If you’re looking to bring clarity to an organization or a project, an organization chart (or org chart) can go a long way. If you haven’t created org charts in the past, you may find the process to be a little daunting. No worries, we have put together this quick guide to help you with just that!
Below, we cover the fundamentals of (just about) everything you need to know about org charts.
An organizational chart (also known as organization chart, org chart) is a diagram that visualize the structure of a company/organization and the relationships and relative ranks of its roles. Org charts can help viewers understand the size of the organization as well as the relationships between departments, teams and roles. Org charts are often used by companies' senior executives, managers and HR department for personnel planning and strategy.
The most common type of org chart is Hierarchical Org Chart. This type of org chart is especially helpful if you are organizing people or structuring a group or company that needs clearly defined positions and roles to be filled out and placed into a chain of command.
The top of the chart is represented by the most senior individual and leader, and each successive block down encompasses the next most senior individual and leader (or leaders). Relationships between direct reports are also broken down in these hierarchical charts.
Matrix org charts, on the other hand, are designed for use in organizations and projects where there are more than just one individual manager/idea at each individual level.
These charts handle more complex relationships with ease, still clearly defining the hierarchy and the relationships between all roles listed, but doing so in a cleaner way than a traditional hierarchical chart could.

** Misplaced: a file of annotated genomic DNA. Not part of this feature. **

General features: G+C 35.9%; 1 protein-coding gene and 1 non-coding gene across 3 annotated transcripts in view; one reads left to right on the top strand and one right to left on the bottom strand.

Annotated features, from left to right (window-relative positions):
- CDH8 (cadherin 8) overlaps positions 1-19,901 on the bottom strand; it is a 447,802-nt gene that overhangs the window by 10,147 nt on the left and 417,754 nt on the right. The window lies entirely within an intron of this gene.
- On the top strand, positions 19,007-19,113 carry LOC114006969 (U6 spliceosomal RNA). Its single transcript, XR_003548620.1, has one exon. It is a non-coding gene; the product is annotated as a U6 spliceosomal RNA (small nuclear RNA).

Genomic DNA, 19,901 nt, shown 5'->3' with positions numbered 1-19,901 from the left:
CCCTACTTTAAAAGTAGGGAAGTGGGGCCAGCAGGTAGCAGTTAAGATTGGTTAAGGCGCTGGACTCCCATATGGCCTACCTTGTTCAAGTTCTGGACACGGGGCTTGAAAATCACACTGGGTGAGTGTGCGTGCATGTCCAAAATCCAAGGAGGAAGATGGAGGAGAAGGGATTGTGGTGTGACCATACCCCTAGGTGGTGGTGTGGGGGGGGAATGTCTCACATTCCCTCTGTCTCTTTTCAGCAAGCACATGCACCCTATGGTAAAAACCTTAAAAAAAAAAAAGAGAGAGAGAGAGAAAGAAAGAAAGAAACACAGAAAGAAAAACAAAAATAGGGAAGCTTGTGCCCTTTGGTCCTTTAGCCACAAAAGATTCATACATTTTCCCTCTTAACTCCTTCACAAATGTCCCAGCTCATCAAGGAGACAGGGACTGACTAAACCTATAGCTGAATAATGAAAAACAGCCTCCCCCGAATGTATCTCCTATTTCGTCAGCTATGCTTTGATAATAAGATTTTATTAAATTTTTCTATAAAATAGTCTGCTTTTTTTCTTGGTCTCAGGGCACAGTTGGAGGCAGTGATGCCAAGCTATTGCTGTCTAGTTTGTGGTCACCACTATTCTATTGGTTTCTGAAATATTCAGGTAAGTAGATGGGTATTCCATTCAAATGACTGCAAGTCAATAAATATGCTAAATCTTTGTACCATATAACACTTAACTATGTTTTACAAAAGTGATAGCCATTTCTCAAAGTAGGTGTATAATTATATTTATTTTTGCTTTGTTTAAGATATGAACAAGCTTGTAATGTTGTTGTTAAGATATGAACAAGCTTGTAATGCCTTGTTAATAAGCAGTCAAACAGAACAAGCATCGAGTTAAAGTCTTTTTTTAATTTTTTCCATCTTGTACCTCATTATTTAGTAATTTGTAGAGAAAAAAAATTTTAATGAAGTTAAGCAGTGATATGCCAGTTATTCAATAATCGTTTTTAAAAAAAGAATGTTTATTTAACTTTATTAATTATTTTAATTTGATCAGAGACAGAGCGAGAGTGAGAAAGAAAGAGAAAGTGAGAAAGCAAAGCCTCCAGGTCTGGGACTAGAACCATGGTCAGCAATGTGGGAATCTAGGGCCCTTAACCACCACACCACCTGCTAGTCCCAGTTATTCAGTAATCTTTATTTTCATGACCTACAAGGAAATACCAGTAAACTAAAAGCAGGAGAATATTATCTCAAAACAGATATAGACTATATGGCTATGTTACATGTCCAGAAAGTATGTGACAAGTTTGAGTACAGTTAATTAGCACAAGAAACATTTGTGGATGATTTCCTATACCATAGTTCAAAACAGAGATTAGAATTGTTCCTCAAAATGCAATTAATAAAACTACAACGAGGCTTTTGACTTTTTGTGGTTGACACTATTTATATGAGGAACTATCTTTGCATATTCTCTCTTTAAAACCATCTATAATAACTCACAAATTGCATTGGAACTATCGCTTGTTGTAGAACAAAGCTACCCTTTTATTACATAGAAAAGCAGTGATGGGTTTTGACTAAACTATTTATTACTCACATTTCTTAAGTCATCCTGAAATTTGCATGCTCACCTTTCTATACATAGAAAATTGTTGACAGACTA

A Flat Organizational Chart always consists of two or three individual levels. At the top you have your high-level managers and executives and beneath that you have your core workers and employees.
Traditionally, org charts are used to outline the organization structure and “chain of command” in businesses and organizations. These kinds of charts can be used by managers and executives to better understand the direct reports that they are responsible for, but can also be used by employees to better understand who they report to as well as how each individual group or project team contributes to the whole organization in general.
It’s also really easy to onboard new employees at every level with org charts, simply because the amount of information provided is always distilled down to the most essential components only on the relationship between all of the people listed.
Org charts can also be used during restructuring to help clear up any confusion or misconceptions. These kinds of charts guarantee that no individual or department “slips through the cracks”, as well – something that happens with an alarming frequency when these kinds of tools aren’t taken advantage of. Lastly, workforce planning and resource planning can take advantage of org charts, too.
Firstly, make sure that you define the initial purpose and overall goals of the org chart that you are looking to establish. Secondly, you’ll want to gather as complete information about each role as possible to detail your org chart from top to bottom.
The next piece of the puzzle is to figure out how you’re going to physically create your org chart moving forward. Modern software designed with org chart creation in mind is more accessible and affordable today than ever before. These kinds of Organizational Chart Maker can create org charts very quickly and effectively.
Finally, you’ll want to do everything you can to build in flexibility with your org chart right from day one. It’s unlikely that the structure you outlined is going to be completely permanent. Thankfully though, org charts built using Org Chart Software are easy to update, redefine, realign, and overhaul completely as your organization changes.